# Time-stamp: "2010-12-23 09:19:57 conklin"
require 5;
package MIDI::Simple;
use MIDI;
use Carp;
use strict 'vars';
use strict 'subs';
use vars qw(@ISA @EXPORT $VERSION $Debug
            %package
            %Volume @Note %Note %Length);
use subs qw(&make_opus($\@) &write_score($$\@)
            &read_score($) &dump_score(\@)
           );
require Exporter;
@ISA = qw(Exporter);
$VERSION = '0.83';
$Debug = 0;

@EXPORT = qw(
 new_score n r noop interval note_map
 Score   Time   Duration   Channel   Octave   Tempo   Notes   Volume
 Score_r Time_r Duration_r Channel_r Octave_r Tempo_r Notes_r Volume_r
 Cookies Cookies_r Self
 write_score read_score dump_score make_opus synch
 is_note_spec is_relative_note_spec is_absolute_note_spec
 number_to_absolute number_to_relative

 key_after_touch control_change patch_change channel_after_touch
 pitch_wheel_change set_sequence_number text_event copyright_text_event
 track_name instrument_name lyric marker cue_point

 text_event_08 text_event_09 text_event_0a text_event_0b text_event_0c
 text_event_0d text_event_0e text_event_0f

 end_track set_tempo smpte_offset time_signature key_signature
 sequencer_specific raw_meta_event

 sysex_f0 sysex_f7
 song_position song_select tune_request raw_data
);     # _test_proc

local %package = ();
# hash of package-scores: accessible as $MIDI::Simple::package{"packagename"}
# but REALLY think twice about writing to it, OK?
# To get at the current package's package-score object, just call
#  $my_object = Self;

# /
#|  'Alchemical machinery runs smoothest in the imagination.'
#|    -- Terence McKenna
# \

=head1 NAME

MIDI::Simple - procedural/OOP interface for MIDI composition

=head1 SYNOPSIS

 use MIDI::Simple;
 new_score;
 text_event 'http://www.ely.anglican.org/parishes/camgsm/bells/chimes.html';
 text_event 'Lord through this hour/ be Thou our guide';
 text_event 'so, by Thy power/ no foot shall slide';
 set_tempo 500000;  # 1 qn => .5 seconds (500,000 microseconds)
 patch_change 1, 8;  # Patch 8 = Celesta

 noop c1, f, o5;  # Setup
 # Now play
 n qn, Cs;    n F;   n Ds;  n hn, Gs_d1;
 n qn, Cs;    n Ds;  n F;   n hn, Cs;
 n qn, F;     n Cs;  n Ds;  n hn, Gs_d1;
 n qn, Gs_d1; n Ds;  n F;   n hn, Cs;

 write_score 'westmister_chimes.mid';

=head1 DESCRIPTION

This module sits on top of all the MIDI modules -- notably MIDI::Score
(so you should skim L<MIDI::Score>) -- and is meant to serve as a
basic interface to them, for composition.  By composition, I mean
composing anew; you can use this module to add to or modify existing
MIDI files, but that functionality is to be considered a bit experimental.

This module provides two related but distinct bits of functionality:
1) a mini-language (implemented as procedures that can double as
methods) for composing by adding notes to a score structure; and 2)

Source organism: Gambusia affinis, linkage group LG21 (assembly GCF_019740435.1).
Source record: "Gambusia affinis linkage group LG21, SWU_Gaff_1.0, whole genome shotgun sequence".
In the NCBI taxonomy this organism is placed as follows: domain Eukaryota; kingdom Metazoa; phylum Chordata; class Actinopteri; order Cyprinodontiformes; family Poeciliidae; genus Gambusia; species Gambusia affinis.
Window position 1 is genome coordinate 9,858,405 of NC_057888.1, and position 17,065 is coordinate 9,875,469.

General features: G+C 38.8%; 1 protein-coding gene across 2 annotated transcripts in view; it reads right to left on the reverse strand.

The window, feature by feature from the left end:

simple functions for reading and writing scores, specifically the
scores you make with the composition language.

The fact that this module's interface is both procedural and
object-oriented makes it a definite two-headed beast.  The parts of
the guts of the source code are not for the faint of heart.


=head1 NOTE ON VERSION CHANGES

This module is somewhat incompatible with the MIDI::Simple versions
before .700 (but that was a I<looong> time ago).


=cut

%Volume = ( # I've simply made up these values from more or less nowhere.
# You no like?  Change 'em at runtime, or just use "v64" or whatever,
# to specify the volume as a number 1-127.
 'ppp' =>   1,  # pianississimo
 'pp'  =>  12,  # pianissimo
 'p'   =>  24,  # piano
 'mp'  =>  48,  # mezzopiano
 'm'     =>  64,  # mezzo / medio / meta` / middle / whatever
 'mezzo' =>  64,
 'mf'  =>  80,  # mezzoforte
 'f'   =>  96,  # forte
 'ff'  => 112,  # fortissimo
 'fff' => 127,  # fortississimo
);

%Length = ( # this list should be rather uncontroversial.
 # The numbers here are multiples of a quarter note's length
 # The abbreviations are:
 #    qn for "quarter note",
 #    dqn for "dotted quarter note",
 #    ddqn for "double-dotten quarter note",
 #    tqn for "triplet quarter note"
 'wn' =>  4,     'dwn' => 6,    'ddwn' => 7,       'twn' => (8/3),
 'hn' =>  2,     'dhn' => 3,    'ddhn' => 3.5,     'thn' => (4/3),
 'qn' =>  1,     'dqn' => 1.5,  'ddqn' => 1.75,    'tqn' => (2/3),
 'en' => .5,     'den' => .75,  'dden' => .875,     'ten' => (1/3),
 'sn' => .25,    'dsn' => .375, 'ddsn' => .4375,   'tsn' => (1/6),
 # Yes, these fractions could lead to round-off errors, I suppose.
 # But note that 96 * all of these == a WHOLE NUMBER!!!!!

# Dangit, tsn for "thirty-second note" clashes with pre-existing tsn for
# "triplet sixteenth note"
#For 32nd notes, tha values'd be:
#        .125             .1875           .21875            (1/12)
#But hell, just access 'em as:
#         d12               d18           d21                d8
#(assuming Tempo = 96)

);

%Note = (
 'C'  =>  0,
 'Cs' =>  1, 'Df' =>  1, 'Csharp' =>  1, 'Dflat' =>  1,
 'D'  =>  2,
 'Ds' =>  3, 'Ef' =>  3, 'Dsharp' =>  3, 'Eflat' =>  3,
 'E'  =>  4,
 'F'  =>  5,
 'Fs' =>  6, 'Gf' =>  6, 'Fsharp' =>  6, 'Gflat' =>  6,
 'G'  =>  7,
 'Gs' =>  8, 'Af' =>  8, 'Gsharp' =>  8, 'Aflat' =>  8,
 'A'  =>  9,
 'As' => 10, 'Bf' => 10, 'Asharp' => 10, 'Bflat' => 10,
 'B'  => 11,
);

@Note = qw(C Df  D Ef  E   F Gf  G Af  A Bf  B);
# These are for converting note numbers to names, via, e.g., $Note[2]
# These must be a subset of the keys to %Note.
# You may choose to have these be your /favorite/ names for the particular
# notes.  I've taken a stab at that myself.
###########################################################################

=head2 OBJECT STRUCTURE

A MIDI::Simple object is a data structure with the following
attributes:

=over

=item Score

This is a list of all the notes (each a listref) that constitute this
one-track musical piece.  Scores are explained in L<MIDI::Score>.
You probably don't need to access the Score attribute directly, but be